After a 132-run stand that rescued Bangladesh, batting coach Ashwell Prince has praised the duo of Mahmudullah and Liton Das, stating that the pair really complemented each other in the middle. He also showered praises on Das’ efforts but expressed disappointment over the batter missing a ton.
Despite skipper Momimul Haque’s efforts early on in the encounter, Bangladesh found themselves in a precarious situation at 132-6, having won the toss and chose to bat earlier in the day. The experienced duo of Shakib Al Hasan and Mushfiqur Rahim could only put on scores of 3 and 11 respectively in the one-off Test against Zimbabwe.
However, wicketkeeper Liton Das, alongside Mahmudullah, proved that batting was an easier task than what the entire top-six had managed to do, with their partnership propelling the Tigers to a comfortable position, after the early hiccups. Going into the series against Zimbabwe, the Bangladesh wicketkeeper-batsman had consistently put on scores but never had scored the three-figure mark.
While he did miss the three-figure mark yet again, been dismissed for 95, Bangladesh’s batting coach Ashwell Prince showered praise on the partnership between Mahmudullah and Das, stating that the duo really complemented each other in the middle.
"Mahmudullah played a really crucial innings for the team. He was the perfect person for that job at the time. He and Liton Das really complemented one another really nicely. He was watchful, and Liton maneuvered the ball around. At 132 for 6, it was a big partnership for the team,” Prince said, reported ESPNCricinfo.
Against Sri Lanka and West Indies, Das had scores of 71 and 50 but never had threatened to score a century against either of the opponents. Prince pointed out that ‘lack of concentration’ had a direct impact on Liton not being able to get the three-figure score.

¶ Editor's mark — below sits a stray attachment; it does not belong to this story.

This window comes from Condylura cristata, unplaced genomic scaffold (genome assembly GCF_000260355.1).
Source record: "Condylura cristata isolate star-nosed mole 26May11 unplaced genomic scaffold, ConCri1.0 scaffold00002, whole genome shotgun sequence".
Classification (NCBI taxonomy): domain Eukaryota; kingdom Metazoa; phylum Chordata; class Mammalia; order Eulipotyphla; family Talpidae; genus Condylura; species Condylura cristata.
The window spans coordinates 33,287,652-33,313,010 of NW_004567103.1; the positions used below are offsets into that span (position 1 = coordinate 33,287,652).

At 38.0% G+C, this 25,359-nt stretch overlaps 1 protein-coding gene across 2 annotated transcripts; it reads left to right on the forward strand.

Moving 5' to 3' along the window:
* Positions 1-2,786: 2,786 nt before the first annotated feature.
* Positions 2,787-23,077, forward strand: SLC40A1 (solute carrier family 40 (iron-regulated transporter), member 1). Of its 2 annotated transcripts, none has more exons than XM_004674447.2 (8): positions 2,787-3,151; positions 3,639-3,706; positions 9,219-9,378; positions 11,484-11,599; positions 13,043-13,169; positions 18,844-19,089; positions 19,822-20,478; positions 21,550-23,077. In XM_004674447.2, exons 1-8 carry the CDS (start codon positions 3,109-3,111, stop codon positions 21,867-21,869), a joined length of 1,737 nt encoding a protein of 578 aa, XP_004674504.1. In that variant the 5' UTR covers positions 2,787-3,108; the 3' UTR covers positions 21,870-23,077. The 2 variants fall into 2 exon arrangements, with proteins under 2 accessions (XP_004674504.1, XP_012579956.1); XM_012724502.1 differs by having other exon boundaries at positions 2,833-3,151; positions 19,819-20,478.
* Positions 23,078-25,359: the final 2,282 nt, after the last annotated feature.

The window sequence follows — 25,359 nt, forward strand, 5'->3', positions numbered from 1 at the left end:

"During some of our conversations during the week, he shared that sometimes he gives his wicket away in the thirties or forties, due to lack of concentration," Prince said
While Prince clearly expressed his disappointment over the wicketkeeper-batsman not getting to the three-figure mark, he insisted that this innings would serve as a good learning curve for him.
"I told him, if he can bat for more than three hours, forgetting about the score which is on 30 or 40, he'd be close to a hundred. I would like to see how many hours he batted today. We were all quite disappointed for him that he didn't get the hundred. I think this is a good learning for him."
Prince reckoned that Bangladesh are well on their way to putting up a good total but insisted that the tail-enders have to stay at the crease alongside the experienced Mahmudullah.
"Nobody knows how good a score is, until both teams have batted on the pitch. So we can't take for granted that anything between 290-320 is a good score. The best situation for Bangladesh would be to get as many runs we can get."